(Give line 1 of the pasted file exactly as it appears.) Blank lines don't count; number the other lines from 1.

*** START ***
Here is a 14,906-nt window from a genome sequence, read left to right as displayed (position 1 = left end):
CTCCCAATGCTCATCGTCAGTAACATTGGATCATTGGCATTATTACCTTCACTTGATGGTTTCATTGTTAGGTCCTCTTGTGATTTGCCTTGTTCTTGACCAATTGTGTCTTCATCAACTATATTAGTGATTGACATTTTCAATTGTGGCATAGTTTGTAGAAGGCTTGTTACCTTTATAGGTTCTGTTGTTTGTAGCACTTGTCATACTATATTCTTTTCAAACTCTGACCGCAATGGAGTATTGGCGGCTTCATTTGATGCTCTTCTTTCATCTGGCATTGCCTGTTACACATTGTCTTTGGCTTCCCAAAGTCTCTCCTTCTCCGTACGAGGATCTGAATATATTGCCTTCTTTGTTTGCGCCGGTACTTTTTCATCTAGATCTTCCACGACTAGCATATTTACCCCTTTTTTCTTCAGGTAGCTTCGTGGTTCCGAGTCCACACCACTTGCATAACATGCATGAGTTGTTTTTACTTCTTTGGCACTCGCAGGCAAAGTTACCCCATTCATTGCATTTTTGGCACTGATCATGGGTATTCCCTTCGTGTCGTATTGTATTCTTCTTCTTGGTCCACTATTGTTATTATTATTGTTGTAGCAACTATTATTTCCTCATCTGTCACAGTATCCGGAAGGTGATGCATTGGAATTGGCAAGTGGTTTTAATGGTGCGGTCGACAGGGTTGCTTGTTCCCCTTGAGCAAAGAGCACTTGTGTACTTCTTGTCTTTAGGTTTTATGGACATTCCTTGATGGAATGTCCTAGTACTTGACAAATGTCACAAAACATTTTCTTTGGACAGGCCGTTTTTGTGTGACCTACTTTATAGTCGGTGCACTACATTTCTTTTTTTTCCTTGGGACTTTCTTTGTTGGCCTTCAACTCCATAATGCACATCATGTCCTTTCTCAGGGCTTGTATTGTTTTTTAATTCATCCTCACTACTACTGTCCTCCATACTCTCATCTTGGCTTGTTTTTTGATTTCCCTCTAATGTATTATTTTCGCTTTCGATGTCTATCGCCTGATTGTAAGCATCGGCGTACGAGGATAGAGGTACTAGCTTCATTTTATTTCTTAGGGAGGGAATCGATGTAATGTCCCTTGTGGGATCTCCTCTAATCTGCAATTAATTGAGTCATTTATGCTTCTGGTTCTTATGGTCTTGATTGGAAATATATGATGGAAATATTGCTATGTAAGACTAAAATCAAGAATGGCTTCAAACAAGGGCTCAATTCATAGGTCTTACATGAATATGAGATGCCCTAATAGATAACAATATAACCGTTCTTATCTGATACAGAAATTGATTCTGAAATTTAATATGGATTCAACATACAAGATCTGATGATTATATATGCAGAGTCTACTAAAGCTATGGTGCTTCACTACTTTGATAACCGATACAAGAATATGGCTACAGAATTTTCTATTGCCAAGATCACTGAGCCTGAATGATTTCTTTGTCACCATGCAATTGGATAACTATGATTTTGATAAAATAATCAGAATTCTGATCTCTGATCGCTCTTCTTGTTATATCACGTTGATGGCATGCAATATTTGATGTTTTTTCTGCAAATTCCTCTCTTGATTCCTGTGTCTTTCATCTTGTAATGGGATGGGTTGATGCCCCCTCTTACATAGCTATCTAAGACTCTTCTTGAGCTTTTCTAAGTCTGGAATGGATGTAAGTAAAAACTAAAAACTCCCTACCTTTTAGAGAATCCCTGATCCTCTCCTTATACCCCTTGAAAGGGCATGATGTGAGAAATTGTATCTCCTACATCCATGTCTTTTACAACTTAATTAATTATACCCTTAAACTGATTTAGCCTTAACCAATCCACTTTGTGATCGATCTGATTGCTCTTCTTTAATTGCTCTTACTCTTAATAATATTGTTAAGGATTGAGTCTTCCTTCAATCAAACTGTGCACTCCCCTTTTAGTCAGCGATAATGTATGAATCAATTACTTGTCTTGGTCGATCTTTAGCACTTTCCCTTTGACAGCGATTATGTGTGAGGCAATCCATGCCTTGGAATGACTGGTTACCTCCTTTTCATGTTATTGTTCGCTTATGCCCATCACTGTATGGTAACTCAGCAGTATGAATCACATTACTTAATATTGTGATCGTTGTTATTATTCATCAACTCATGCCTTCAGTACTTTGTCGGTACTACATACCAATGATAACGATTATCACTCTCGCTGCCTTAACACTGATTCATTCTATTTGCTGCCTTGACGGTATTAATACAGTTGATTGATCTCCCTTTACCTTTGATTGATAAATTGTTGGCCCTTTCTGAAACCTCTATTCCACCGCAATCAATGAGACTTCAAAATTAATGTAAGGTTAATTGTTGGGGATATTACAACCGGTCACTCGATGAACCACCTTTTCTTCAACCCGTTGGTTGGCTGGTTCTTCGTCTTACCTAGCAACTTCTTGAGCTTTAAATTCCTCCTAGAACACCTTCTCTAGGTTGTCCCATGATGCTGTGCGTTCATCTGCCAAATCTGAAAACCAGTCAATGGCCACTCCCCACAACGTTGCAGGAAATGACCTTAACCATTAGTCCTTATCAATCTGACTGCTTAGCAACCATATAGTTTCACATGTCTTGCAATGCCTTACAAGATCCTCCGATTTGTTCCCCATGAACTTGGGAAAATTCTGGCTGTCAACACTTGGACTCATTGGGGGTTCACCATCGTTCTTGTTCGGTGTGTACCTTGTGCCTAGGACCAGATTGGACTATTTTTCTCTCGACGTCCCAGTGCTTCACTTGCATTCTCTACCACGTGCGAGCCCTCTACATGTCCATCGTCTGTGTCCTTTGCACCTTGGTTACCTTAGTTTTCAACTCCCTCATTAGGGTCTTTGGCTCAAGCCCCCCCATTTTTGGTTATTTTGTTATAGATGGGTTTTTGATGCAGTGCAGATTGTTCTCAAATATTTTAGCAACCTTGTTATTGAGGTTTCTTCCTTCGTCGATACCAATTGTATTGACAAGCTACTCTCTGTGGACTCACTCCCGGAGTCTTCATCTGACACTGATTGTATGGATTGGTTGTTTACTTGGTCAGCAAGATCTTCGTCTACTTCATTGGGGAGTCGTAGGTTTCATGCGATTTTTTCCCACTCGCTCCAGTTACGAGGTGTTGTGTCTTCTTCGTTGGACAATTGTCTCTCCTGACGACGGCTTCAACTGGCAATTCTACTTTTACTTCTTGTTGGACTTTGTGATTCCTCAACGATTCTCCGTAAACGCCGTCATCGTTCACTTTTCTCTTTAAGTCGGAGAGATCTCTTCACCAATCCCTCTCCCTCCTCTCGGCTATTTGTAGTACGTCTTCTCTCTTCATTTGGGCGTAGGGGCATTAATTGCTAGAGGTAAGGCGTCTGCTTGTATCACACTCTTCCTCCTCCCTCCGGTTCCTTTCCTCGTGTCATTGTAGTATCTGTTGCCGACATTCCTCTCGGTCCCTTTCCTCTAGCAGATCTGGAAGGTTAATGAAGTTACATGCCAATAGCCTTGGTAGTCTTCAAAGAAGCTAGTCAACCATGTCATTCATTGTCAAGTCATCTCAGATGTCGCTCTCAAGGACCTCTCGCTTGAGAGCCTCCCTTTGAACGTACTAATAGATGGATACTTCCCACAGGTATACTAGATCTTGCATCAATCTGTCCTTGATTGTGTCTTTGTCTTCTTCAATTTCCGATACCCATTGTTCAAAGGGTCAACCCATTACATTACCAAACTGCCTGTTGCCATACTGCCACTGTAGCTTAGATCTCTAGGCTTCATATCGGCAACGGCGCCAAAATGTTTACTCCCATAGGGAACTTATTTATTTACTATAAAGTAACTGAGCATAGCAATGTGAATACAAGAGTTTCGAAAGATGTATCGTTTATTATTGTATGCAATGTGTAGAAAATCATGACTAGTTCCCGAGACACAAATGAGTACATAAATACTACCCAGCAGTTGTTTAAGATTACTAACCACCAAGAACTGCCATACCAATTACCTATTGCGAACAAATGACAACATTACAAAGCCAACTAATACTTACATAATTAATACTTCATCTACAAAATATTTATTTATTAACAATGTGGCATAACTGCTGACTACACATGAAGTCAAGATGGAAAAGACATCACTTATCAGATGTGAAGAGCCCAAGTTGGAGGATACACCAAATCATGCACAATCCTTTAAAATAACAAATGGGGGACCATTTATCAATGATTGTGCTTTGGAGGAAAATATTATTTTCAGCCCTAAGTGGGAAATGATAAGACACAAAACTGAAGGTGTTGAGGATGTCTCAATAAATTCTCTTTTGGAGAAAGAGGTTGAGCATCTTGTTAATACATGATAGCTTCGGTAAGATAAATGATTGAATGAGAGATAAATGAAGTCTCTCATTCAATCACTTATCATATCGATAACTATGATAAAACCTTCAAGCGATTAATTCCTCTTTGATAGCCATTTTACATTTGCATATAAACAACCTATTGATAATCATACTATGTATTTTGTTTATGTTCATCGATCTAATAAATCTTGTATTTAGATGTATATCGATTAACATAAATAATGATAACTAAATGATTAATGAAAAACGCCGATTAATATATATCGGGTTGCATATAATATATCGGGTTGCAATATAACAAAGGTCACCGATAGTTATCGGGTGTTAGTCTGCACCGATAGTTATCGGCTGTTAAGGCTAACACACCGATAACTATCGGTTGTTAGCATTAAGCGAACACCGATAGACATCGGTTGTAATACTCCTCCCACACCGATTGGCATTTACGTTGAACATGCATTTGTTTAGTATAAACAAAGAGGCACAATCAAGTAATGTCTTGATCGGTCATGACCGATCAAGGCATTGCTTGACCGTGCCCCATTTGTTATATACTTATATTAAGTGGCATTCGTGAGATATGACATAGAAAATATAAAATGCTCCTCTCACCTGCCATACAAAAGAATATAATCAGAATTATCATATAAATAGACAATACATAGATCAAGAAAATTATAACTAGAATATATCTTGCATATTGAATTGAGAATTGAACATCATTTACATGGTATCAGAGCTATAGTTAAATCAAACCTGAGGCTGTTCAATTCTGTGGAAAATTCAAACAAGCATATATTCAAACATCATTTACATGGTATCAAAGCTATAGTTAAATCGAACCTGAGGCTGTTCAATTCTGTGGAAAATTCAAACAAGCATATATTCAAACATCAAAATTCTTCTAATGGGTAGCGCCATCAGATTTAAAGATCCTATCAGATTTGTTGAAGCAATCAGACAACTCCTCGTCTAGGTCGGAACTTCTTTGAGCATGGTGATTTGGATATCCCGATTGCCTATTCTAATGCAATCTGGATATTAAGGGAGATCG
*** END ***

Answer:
Here is a 14,906-nt window from a genome sequence, read left to right as displayed (position 1 = left end):